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Grain-Free vs Grain Dog Food: 2023 Comparison, Pros & Cons

Elizabeth Gray

By Elizabeth Gray

Left: Dog Food (Image Credit: Louella938, Shutterstock) Right: Grain Dog Food (Image Credit: nadisja, Shutterstock)

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Dr. Lorna Whittemore Photo

Reviewed & Fact-Checked By

Dr. Lorna Whittemore

MRCVS (Veterinarian)

The information is current and up-to-date in accordance with the latest veterinarian research.

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As gluten-free and low-carb diets became popular among human diet enthusiasts, grain-free pet foods also began to flood the market. If you find yourself bombarded with opinions on all sides regarding whether or not your dog is better off eating grain-free or grain-inclusive diets, it can be hard to know which one to choose.

Generally, dog owners look to grain-free diets if they’re concerned that their pup has food allergies, a sensitive stomach, or because they believe that dogs are carnivores that shouldn’t eat grains and starches in the first place. Other owners may avoid grain-free foods because they are concerned about a potential link between these diets and heart disease. Also that wild canid diets in general contain about 24% protein and grain free diets are often higher than this.

In this article, we’ll compare grain-free and grain diets to help you decide which one to choose. There’s a kernel (grain?) of truth to most of what you’ve heard about grain-free diets, both good and bad. So it will likely come down to personal preference. However, most dogs don’t need to avoid grains unless suggested by a veterinarian.

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At a Glance

Grain Free Dog Food X Grain Dog Food
Image Credit: Left (Grain Inclusive Dog Food) Dmitriev Mikhail, Shutterstock, Right (Grain Free Dog Food) Viacheslav Blizniuk, Shutterstock
  • May include a range of grains
  • Typically uses common proteins like chicken, beef, and lamb
  • May contain legumes but not usually in the first 4 ingredients by weight
  • Most recipes available are grain inclusive diets
  • Almost all brands include at least one grain recipe
  • Wide range of prices
  • On average, cheaper than grain-free diets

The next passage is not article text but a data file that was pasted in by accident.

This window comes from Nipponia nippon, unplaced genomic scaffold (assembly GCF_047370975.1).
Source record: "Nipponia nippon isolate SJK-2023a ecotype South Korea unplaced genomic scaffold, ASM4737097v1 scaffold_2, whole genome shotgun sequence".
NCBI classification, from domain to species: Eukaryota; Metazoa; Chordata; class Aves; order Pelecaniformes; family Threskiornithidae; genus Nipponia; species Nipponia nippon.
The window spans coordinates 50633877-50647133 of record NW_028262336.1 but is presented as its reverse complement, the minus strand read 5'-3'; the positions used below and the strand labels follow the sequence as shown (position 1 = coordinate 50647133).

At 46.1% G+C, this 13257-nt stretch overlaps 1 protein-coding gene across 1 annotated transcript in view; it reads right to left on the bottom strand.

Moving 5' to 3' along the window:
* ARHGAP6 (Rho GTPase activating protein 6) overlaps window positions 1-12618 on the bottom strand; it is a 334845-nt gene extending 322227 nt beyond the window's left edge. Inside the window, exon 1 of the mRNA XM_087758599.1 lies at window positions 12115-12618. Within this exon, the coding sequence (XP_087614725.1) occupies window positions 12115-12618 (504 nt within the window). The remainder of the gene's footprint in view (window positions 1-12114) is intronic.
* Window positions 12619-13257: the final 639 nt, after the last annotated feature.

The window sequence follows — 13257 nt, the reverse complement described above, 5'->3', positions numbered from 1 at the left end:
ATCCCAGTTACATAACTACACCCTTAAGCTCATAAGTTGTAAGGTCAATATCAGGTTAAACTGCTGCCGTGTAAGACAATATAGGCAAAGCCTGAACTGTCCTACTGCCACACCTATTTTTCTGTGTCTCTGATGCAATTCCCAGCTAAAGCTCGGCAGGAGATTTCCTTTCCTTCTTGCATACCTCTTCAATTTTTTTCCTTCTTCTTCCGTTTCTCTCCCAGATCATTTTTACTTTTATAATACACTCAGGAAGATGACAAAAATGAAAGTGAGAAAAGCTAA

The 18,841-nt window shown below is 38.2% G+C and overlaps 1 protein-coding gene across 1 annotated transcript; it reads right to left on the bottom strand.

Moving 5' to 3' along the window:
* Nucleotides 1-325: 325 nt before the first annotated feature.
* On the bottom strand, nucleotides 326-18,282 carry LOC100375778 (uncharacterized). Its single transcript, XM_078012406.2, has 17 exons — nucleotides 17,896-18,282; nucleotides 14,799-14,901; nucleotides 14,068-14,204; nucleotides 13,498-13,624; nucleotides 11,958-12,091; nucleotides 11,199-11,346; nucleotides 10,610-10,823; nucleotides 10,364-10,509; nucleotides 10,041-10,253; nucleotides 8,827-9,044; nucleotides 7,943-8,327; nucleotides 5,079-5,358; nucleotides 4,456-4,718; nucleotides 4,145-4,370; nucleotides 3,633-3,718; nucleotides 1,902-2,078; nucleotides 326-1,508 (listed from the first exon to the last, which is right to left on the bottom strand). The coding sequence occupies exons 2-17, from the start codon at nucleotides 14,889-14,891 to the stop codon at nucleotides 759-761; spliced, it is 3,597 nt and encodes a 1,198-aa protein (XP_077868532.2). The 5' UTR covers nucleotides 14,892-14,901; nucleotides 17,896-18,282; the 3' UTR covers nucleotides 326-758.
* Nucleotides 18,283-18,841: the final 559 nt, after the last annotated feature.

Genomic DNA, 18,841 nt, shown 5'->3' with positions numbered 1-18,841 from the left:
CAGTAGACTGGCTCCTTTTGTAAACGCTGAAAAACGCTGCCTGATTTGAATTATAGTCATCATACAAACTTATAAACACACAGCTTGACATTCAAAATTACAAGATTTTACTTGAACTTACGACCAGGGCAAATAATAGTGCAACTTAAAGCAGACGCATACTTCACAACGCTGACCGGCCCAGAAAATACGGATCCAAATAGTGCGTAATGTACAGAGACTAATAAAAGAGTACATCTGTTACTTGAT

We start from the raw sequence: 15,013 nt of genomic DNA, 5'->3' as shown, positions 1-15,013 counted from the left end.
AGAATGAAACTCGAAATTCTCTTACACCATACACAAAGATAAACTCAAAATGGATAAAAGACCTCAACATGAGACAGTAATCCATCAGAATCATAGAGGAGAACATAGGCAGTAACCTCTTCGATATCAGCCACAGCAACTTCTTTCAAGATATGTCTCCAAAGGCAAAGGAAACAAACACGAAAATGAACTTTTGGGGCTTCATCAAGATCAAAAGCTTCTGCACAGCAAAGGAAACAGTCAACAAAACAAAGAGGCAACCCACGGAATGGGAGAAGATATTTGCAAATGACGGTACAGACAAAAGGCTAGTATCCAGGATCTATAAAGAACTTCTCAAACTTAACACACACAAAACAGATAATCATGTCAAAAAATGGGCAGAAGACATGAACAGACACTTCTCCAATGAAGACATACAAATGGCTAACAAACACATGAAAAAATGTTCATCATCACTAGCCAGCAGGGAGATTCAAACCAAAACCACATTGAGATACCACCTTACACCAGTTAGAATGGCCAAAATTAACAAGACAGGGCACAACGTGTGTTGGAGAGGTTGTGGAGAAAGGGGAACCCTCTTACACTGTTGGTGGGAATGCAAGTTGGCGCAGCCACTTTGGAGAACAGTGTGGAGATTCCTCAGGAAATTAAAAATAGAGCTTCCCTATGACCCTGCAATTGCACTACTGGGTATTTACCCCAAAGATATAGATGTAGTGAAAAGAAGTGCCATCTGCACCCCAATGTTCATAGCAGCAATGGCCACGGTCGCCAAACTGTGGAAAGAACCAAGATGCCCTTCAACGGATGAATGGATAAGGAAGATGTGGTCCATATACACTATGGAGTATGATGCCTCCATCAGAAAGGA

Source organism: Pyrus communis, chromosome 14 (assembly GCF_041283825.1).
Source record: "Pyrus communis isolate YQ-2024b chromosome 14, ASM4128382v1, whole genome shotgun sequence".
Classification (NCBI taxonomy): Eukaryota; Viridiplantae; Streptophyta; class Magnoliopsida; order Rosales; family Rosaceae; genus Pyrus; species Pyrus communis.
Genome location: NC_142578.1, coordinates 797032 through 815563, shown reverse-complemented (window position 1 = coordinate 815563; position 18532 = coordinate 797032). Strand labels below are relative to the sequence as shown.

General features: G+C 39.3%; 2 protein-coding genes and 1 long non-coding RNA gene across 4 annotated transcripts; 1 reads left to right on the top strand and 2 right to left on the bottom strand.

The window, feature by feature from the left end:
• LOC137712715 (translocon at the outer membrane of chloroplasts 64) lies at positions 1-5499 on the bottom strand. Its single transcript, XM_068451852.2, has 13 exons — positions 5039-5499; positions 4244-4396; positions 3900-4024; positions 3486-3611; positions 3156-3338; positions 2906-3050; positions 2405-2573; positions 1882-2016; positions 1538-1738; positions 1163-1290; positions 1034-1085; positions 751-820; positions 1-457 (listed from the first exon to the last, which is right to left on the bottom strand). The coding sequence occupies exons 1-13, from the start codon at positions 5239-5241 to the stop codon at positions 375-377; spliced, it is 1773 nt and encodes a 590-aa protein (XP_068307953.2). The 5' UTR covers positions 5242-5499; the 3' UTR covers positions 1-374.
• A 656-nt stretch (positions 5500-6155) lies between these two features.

• Typically uses a starch like potatoes in place of grain
  • More likely to use unusual meats like venison, salmon, duck
  • More likely to contain legumes which are potentially linked to heart disease
  • Some may be available in grocery stores or big box stores
  • More likely to be found in pet stores or online retailers only
  • More widely available than in previous years, but not all brands carry a grain-free recipe
  • The average price tends to be higher than grain diets
  • Some variability between brands
  • The more expensive dog foods tend to be grain-free

Divider 5Overview of Grain Diets

Grain Dog Food
Image Credit: pedphoto36pm, Shutterstock

Historically, most dog foods (dry formulas especially) have contained grain. Carbohydrates serve as an energy source and help the dry food stick together. Rice, corn, and wheat are three regularly used grain ingredients in dog food.

Wheat is one of the five more common food allergens for dogs, which would seem to make the argument for grain-free food until you find out the other four are protein sources! Less than 10% of dogs are thought to have a genuine food allergy and most of them will be to a protein source.

With concerns over food allergies and the additional worries about some ingredients in grain-free diets, some companies have compromised by creating recipes with unusual “ancient grains” like quinoa and spelt. Most grain dog foods are made with common proteins like chicken, lamb, and beef, with the occasional salmon and rice option thrown in.

As the FDA continues to investigate the link between certain dog food ingredients and heart disease, they have discovered that both grain and grain-free diets can contain these items, called “pulses.” In general, grain-free foods remain more likely to have them because most recipes use them to boost protein content  in place of grains.

If you want to feed grain-inclusive dog food, you won’t have any trouble finding it. Nearly every dog food brand, especially the bigger, corporate manufacturers, has grain-inclusive diets, usually in multiple recipes for all life stages. You probably won’t have to make a separate trip to the pet store either.

The cost of grain-inclusive diets varies widely depending on the other ingredients (especially the protein source) they contain. On average, however, you’ll likely pay less for grain-inclusive dog food.

  • Wide variety of options
  • Generally cheaper and more readily available
  • Less likely to contain “pulses”
  • Wheat is a potential allergen
  • Quality can vary by brand
  • Some may still contain pulses

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Overview of Grain-Free Dog Food

Grain Free Dog Food
Image Credit: nadisja, Shutterstock

Grain-free food is typically marketed as either a more “biologically-appropriate” diet for dogs or as an alternative for dogs with suspected food allergies. In place of traditional grains, these diets generally use other starches and proteins like potatoes and peas. Grain-free diets often take their recipes a step further and choose unusual or “novel” proteins like venison, bison, whitefish, or rabbit. Sweet potatoes, peas, chickpeas, beans and other legume products are some of the legumes more frequently associated with dilated cardiomyopathy heart disease in dogs. As we mentioned, the FDA first identified grain-free diets as the greatest concern for containing these ingredients. Further research has found that they may be present in grain foods as well, but they remain more common in grain-free. The link is far from confirmed and work is ongoing.